a. In the 80s I started up a tech support company in London with 48 tech folks and about a dozen management staff. It was my delight to create an infostructure that respected, and was kind to, my employees. For starters, I gave each of my managers $2000 annually to take a paid week off to attend any course they wanted (photography, cooking) to feel renewed. I also didn’t give them specific vacation days: I said: “You’re an adult. You’re tired? Take time off, so long as you cover your responsibilities and give the rest of us a heads up.” What happened was lovely: I actually had to fight with them to take time off! I also required my managers to take off one day a month to do volunteer work. And at least four times I year went to the field tech’s job sites (and they were not my direct reports), took them to lunch, and picked their brains on ways we could do better for them and for our clients. Their ideas were terrific. And monthly, I met with them all for a game of darts (which I always lost) in a local pub. I ran into competitors at conferences who said they tried to hire my folks away yet couldn’t pry them from my grip. “What are you doing to those folks?” I was just respecting them.

  • Takeaway: there was no turnover in 4 years; the tech folks called us from their sites whenever they heard rumors of new business and I was in place by the time the vendor delivered the product.

b. I hired a full time ‘make nice’ guy whose job it was to visit staff and clients on site to make sure the relationships and programming worked efficiently, nipping problems in the bud. With no fires to fight I had nothing to do but grow my company.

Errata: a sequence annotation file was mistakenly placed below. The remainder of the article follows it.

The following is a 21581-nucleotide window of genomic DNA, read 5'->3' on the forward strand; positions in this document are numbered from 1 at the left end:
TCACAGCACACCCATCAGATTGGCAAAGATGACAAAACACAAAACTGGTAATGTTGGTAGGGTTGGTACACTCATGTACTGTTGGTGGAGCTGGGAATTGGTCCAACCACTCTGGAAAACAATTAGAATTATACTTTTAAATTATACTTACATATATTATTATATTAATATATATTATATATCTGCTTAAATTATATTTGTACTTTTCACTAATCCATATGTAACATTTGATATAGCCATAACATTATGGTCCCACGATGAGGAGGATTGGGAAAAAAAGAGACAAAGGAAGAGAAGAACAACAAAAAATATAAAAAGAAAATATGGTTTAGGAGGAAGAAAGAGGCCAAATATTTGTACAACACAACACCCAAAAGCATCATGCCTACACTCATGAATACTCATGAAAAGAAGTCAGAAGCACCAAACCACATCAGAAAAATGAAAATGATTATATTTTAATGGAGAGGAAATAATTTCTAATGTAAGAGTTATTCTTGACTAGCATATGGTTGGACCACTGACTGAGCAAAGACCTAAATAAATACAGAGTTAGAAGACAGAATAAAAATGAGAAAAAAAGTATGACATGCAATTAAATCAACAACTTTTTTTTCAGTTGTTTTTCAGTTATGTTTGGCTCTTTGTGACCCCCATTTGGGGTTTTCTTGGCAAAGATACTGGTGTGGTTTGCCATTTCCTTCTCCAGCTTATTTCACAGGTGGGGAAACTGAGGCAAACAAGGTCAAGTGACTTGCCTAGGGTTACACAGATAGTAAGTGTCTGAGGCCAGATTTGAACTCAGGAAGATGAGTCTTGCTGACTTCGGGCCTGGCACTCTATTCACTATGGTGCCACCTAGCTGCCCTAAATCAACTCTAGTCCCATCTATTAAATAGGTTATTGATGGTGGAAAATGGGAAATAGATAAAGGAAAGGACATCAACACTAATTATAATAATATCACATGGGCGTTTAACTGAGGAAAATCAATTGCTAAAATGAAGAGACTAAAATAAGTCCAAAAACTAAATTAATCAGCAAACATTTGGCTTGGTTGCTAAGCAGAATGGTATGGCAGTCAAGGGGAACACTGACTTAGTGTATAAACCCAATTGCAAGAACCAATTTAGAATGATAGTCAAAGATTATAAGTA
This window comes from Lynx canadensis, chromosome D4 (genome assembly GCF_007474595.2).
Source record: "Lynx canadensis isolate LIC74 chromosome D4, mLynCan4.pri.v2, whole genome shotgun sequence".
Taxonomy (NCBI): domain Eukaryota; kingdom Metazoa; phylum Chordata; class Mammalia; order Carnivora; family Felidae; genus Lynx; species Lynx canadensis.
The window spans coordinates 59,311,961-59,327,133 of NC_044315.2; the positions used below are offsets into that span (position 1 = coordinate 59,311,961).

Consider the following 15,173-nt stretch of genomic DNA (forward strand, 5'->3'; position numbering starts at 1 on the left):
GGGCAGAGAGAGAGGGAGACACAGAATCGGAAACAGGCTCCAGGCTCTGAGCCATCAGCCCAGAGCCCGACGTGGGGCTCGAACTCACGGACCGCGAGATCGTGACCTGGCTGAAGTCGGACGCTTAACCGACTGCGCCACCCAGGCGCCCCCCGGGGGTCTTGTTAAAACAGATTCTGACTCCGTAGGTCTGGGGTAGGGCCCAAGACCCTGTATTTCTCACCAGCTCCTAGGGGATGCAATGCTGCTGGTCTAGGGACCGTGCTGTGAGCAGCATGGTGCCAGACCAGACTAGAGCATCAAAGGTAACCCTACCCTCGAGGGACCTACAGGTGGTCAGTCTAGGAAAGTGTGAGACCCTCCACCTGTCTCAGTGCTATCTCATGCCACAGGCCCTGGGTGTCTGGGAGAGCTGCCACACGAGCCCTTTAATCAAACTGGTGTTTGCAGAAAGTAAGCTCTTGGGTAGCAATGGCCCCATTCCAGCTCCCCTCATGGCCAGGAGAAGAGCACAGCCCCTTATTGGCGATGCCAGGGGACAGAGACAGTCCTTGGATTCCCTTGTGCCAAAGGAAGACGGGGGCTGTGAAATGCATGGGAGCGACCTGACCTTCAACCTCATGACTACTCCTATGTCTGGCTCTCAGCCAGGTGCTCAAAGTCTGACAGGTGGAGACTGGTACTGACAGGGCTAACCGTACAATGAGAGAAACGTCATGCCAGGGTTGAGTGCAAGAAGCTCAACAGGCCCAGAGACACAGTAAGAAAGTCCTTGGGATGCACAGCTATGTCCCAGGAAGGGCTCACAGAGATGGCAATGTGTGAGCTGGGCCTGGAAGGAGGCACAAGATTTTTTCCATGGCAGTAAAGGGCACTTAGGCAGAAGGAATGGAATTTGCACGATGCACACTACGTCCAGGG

• Takeaway: revenue doubled annually; I had a 42% net profit – in an environment with no computers, no websites, no email.

THE HOW OF KINDNESS: LISTENING SKILLS ENHANCE RELATIONSHIPS

I believe the process of listening is one of the skills that enable us to be kind. Not only do we need to set up client Listening Conferences and staff Listening Hours, we must hear what’s being said between the lines using a ‘kindness ear’. My new book What? Did you really say what I think I heard? explains whatever we listen for is one of the determinants of what we hear.

Our biases, as I learned while researching the book, determine what our brains tell us was said, actually deleting anything outside of our own belief/value/need system. So rather than merely listen for problems, we must listen for the patterns in the problems: Lots of turnover? Complaints about small stuff? We’re ignoring something we don’t want to handle. Bottom line decreasing due to competition? Maybe we’re ignoring what’s really going on and just blaming competitors when we need a all-hands-on-deck brainstorming session. Are we hearing that clients aren’t happy or want additions to our solution? Maybe our solution isn’t robust enough and we need to get a group of clients in to talk to them and find out.

Through the years, with clients and staff, coaches and colleagues, I have found the biggest obstacle to authentic communication is how imperfectly we hear others. Far too often we enter conversations with biases, assumptions, triggers, and filters, all based on our own intent and beliefs,and miss what’s being conveyed that falls outside the range of expectation. Imagine if we approach our conversations with the bias of kindness: